• Don’t show too much, don’t tell too much.  What is not said can be as important as what is said; sometimes, it can say even more.  Marc LevyRemember that, in real life, silence can prove more powerful than a lot of blah, blah, blah.  Don’t show too much by trying to make your book into a series of images—you are not a movie producer.  Describing the main character’s bedroom can be telling and also captivating, but not if it takes three full pages of unnecessary detail.  Most of the time, one detail is enough to infer several more.  For example, if you say that the carpet in a room hasn’t been changed for 25 years, the reader can probably deduce that the wall hasn’t been painted recently either.  The same concept applies to people.  One tiny detail can reveal a lot about a character and give plenty of freedom for the reader to imagine the character as he or she wants.  This is all to say, don’t use too many words when a few are enough to say what you want.
  • Dialogues are conversations.  They are not poetry, nor are they beautiful feats of language that no one would say in real life.  A dialogue is a conversation between characters, not a tool for writers to impress their readers.  Dialogues should also reflect their time period.  Two women having dinner at the restaurant in the 1930s would probably not ask the waiter if their vinaigrette was low-carb.  Likewise, George Washington and Alexander Hamilton would probably not speak to each other in modern slang.
  • Don’t be afraid of writer’s block.  It’s a part of the job.  But when you really feel stuck, just try to imagine what might happen next in your story if a few very simple things were to occur…Perhaps the refrigerator breaks, or a woman who has been married for twenty years suddenly tells her husband she wants to have passionate sex, or a young girl suddenly develops a crush on her waiter in the middle of dinner.  Play some scenarios out, just to get your mind flowing.  Just try to imagine—it comes before writing.  Don’t forget to tell a story.  Things have to happen, or it will be very boring.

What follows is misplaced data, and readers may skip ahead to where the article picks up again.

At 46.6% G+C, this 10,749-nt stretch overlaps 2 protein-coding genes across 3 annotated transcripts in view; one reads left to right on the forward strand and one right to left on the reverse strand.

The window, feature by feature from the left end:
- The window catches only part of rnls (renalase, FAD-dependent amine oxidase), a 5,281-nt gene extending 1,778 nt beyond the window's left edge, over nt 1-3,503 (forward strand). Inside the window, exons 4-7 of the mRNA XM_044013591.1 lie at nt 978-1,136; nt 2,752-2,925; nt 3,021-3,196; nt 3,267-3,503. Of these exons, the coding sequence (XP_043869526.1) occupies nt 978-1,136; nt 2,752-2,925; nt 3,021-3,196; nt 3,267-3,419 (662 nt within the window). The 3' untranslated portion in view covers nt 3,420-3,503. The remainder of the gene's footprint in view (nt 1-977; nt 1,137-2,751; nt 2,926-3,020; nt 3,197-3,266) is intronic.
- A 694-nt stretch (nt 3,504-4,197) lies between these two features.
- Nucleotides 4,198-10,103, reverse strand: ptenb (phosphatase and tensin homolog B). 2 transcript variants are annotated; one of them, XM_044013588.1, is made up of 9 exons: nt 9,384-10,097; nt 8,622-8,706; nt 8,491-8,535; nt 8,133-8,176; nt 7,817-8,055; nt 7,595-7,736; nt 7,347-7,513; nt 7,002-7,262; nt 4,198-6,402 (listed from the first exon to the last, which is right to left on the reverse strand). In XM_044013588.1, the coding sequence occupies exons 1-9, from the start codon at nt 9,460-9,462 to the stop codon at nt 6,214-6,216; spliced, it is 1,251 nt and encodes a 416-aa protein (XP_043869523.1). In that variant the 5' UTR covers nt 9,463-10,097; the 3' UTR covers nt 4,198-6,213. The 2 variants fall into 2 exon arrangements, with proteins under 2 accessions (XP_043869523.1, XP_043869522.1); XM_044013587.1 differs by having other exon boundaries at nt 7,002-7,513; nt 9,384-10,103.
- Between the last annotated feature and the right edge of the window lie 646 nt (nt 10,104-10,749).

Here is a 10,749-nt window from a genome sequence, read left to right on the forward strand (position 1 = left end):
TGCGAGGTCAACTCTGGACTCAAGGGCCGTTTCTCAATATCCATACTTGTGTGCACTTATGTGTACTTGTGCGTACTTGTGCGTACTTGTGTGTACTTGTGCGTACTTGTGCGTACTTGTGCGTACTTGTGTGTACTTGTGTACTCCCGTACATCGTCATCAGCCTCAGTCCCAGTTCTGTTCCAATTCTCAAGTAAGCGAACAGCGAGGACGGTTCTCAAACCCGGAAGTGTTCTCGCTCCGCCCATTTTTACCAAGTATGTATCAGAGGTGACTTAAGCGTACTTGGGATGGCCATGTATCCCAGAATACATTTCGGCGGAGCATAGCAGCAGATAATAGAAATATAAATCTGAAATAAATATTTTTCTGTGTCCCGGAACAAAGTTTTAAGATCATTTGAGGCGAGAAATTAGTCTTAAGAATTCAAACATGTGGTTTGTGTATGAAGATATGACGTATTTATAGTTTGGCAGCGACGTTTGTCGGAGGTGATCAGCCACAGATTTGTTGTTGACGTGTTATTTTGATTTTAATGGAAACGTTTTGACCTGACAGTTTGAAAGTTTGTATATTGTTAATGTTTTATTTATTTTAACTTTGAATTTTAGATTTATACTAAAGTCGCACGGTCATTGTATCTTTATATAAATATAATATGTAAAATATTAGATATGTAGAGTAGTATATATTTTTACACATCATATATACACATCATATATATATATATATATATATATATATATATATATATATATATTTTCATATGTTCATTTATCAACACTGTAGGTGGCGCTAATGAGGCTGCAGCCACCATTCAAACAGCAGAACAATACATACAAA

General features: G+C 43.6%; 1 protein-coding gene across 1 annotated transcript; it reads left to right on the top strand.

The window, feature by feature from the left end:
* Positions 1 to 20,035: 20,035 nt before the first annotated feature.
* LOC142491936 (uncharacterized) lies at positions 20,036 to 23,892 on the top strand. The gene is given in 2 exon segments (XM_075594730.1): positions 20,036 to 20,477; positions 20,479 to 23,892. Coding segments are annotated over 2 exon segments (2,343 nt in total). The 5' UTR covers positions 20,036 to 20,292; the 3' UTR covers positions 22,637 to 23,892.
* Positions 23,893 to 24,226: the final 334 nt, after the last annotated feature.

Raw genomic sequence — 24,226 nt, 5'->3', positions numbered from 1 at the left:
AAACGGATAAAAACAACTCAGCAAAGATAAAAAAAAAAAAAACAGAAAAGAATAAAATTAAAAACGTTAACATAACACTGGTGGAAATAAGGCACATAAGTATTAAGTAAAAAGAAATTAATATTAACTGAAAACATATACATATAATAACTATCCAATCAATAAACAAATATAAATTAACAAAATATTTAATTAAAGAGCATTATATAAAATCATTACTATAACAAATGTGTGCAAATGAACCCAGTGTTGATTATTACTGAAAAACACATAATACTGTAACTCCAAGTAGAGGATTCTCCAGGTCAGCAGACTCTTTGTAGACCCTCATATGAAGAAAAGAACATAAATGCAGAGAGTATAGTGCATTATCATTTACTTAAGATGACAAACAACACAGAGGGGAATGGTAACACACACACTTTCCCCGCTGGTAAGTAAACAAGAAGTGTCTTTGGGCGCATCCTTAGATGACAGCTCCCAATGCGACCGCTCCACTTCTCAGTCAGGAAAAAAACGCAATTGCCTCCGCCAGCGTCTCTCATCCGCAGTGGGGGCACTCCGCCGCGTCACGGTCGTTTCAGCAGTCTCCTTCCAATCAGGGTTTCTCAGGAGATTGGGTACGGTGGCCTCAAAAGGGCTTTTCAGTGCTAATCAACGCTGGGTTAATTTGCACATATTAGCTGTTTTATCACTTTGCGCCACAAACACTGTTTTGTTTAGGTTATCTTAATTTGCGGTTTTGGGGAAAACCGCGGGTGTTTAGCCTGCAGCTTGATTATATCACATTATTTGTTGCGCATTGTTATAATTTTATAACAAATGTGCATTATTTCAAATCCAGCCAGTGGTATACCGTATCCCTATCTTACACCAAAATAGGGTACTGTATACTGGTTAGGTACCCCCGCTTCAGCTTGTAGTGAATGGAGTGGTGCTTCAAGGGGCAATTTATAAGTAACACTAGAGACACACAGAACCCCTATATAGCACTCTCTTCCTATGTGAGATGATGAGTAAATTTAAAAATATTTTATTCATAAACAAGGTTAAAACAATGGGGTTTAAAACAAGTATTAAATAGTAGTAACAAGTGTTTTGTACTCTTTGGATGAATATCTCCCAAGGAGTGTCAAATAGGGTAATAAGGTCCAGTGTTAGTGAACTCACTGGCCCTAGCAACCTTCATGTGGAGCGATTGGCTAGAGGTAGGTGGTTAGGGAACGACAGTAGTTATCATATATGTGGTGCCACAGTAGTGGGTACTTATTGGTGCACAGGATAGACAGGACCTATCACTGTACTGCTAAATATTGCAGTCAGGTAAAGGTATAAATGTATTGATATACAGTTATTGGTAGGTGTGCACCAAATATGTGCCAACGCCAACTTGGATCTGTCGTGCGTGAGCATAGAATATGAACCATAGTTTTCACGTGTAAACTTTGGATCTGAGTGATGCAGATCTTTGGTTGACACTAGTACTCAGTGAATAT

• Have fun.  Finding the right word, shortening sentences, expressing your ideas can be quite painful, but the greatest gift of writing is the freedom it gives you: the freedom to be with the characters you have created, in places you have chosen to lead them.  Enjoy the journey if you want your readers to enjoy it, too.  The safekeeper of this freedom is, in my opinion, humility.  Look at what you write, and never look at yourself while writing.  The moment you step back and look at yourself as an author instead of focusing on the writing itself, you lose this freedom.  You must be willing to dive wholeheartedly into the imagination, where truth meets fiction, and in your writing, you must be as discreet and invisible as a puppeteer.
  • There are no rules. The last rule, which is the most important rule of all, is that there are no rules.  If there were a few simple steps to great writing, everyone would have figured it out by now, and the job would be very boring.  Everyone is different.  Be yourself, and invent a few of your own rules.

Thanks so much for being with us today, Marc! Readers, you can learn more about Marc on his website, and follow him on Twitter and Facebook. Write on.